The Real Deal New York

De Blasio to commit $1B into “greening” buildings

The city will also put pressure on private landlords to make environmentally conscious updates
September 21, 2014 05:00PM

Mayor de Blasio has announced plans to commit at least $1 billion over the next decade to “greening” city-owned buildings.

The city will also pressure private landlords to make similar energy-efficiency improvements, according to the New York Post.

The mayor will announce the initiative, which aims to cut greenhouse gas emissions by 2050, before the start of the UN Climate Summit on Tuesday.

The mayor’s goal is to cut building emissions by 80 percent, similar to the targets set for developed countries by the United Nations, according to the Post.

Currently buildings are responsible for 75 percent of the city’s greenhouse emissions.

However, as of yet the details of the proposal for city landlords have not been provided. [NYP] — Christopher Cameron

  • cobblehillite

    My concern is that the approach to this is another “unfunded mandate.” the cost of construction for new buildings and rehabs will skyrocket due to new green rules. Affordable developments will have real problems finding the capital to do this kind of work. As costs to develop increase, more buildings will be high priced “green” condos. More Rent stabilized developments will increase rents due to Capital MCI increases and more units will come out of rent stab. — the unintended consequences of seemingly good policy….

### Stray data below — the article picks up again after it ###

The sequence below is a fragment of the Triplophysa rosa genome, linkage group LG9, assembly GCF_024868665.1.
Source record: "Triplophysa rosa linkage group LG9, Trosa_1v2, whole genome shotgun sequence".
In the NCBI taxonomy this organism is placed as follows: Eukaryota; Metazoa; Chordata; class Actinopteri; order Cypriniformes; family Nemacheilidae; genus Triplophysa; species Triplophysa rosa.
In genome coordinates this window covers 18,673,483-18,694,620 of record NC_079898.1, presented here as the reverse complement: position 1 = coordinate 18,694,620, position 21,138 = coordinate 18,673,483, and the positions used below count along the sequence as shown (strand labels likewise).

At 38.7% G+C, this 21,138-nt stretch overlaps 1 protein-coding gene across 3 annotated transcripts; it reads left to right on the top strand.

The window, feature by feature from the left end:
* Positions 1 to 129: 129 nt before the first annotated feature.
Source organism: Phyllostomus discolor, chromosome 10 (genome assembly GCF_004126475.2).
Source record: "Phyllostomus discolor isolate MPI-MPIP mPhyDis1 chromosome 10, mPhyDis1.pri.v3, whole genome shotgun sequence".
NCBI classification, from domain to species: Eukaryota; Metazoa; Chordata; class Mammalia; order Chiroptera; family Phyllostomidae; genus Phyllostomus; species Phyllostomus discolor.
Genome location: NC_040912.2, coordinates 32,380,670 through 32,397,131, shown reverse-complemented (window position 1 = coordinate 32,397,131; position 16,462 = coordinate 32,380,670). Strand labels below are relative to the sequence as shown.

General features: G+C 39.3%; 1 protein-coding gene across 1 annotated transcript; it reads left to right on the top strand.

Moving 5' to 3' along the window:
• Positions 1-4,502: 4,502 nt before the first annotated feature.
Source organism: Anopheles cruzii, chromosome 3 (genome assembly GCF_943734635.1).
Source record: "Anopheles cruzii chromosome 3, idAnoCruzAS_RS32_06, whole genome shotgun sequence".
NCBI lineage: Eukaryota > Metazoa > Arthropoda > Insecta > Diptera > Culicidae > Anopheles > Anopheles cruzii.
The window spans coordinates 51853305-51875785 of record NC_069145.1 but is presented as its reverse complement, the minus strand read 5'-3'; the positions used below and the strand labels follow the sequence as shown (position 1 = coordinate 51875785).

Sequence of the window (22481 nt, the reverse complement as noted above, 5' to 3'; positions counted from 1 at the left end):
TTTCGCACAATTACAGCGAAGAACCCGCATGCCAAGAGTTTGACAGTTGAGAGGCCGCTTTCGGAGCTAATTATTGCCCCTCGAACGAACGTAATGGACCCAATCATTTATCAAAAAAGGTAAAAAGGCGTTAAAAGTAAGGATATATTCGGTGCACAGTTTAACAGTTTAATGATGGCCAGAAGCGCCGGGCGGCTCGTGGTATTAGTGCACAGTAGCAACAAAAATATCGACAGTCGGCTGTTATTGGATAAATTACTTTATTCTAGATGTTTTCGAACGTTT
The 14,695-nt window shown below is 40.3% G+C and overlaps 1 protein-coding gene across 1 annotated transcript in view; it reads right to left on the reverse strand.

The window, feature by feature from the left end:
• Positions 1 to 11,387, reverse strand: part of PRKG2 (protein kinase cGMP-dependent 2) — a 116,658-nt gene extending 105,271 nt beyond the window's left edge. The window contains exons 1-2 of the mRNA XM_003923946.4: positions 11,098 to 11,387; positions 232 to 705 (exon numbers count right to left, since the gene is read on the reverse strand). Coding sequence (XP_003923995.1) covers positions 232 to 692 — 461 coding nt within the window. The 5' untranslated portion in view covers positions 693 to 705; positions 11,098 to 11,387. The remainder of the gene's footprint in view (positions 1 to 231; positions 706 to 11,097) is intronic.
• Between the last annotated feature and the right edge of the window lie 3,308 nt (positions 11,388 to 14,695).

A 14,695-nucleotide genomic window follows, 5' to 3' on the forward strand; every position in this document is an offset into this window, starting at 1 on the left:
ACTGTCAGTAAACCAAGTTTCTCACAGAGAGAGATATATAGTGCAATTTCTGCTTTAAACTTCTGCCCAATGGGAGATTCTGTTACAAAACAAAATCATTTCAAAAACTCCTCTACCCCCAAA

• no-permits

      you are absolutely right. deblasio doesn’t think about the unintended consequences.

  • no-permits

    deblasio is a bum.

  • ted

    he’s such an idiot. It’s a billion dollars he doesnt have and future tax payers will foot this bill yet again for an untested idea. I hate liberal trolls.

  • nycbuilder

    This is hardly news worthy. While it may have been the case 10-15 years ago, there is now no significant difference in the cost to build green buildings over wasteful, toxic, energy hogging ones. The market has changed, the shift has happened – as has a commitment to “greening” NYC buildings. This is just another step onto what our previous mayor started and tested. Nothing new here.

    • Crian Bashman

      Exactly and when you consider the monthly maintenance and operating expense reduction for landlords, the economic benefits are even greater. Now everyone can put their pitchforks away.

  • cobblehillite

    Good point about cost of green vs. Conventional. I am in the affordable housing management industry and although, in theory, the cost to build green is said to be cheaper and the cost to operate cheaper, there are some issues that don’t make this the case. Green building systems are very complicated and require a maintenance staff that is more educated, higher-skilled and better paid. More complicated systems are more expensive to maintain, parts are more expensive, the need for consultants and engineers are higher. Do you know of any studies comparing the cost of green operation and maint vs. conventional? also, green building operating models are based on optimal conditions. Once you factor in issues like tenant comfort, dealing with an elderly or disable population, green modeling goes terribly wrong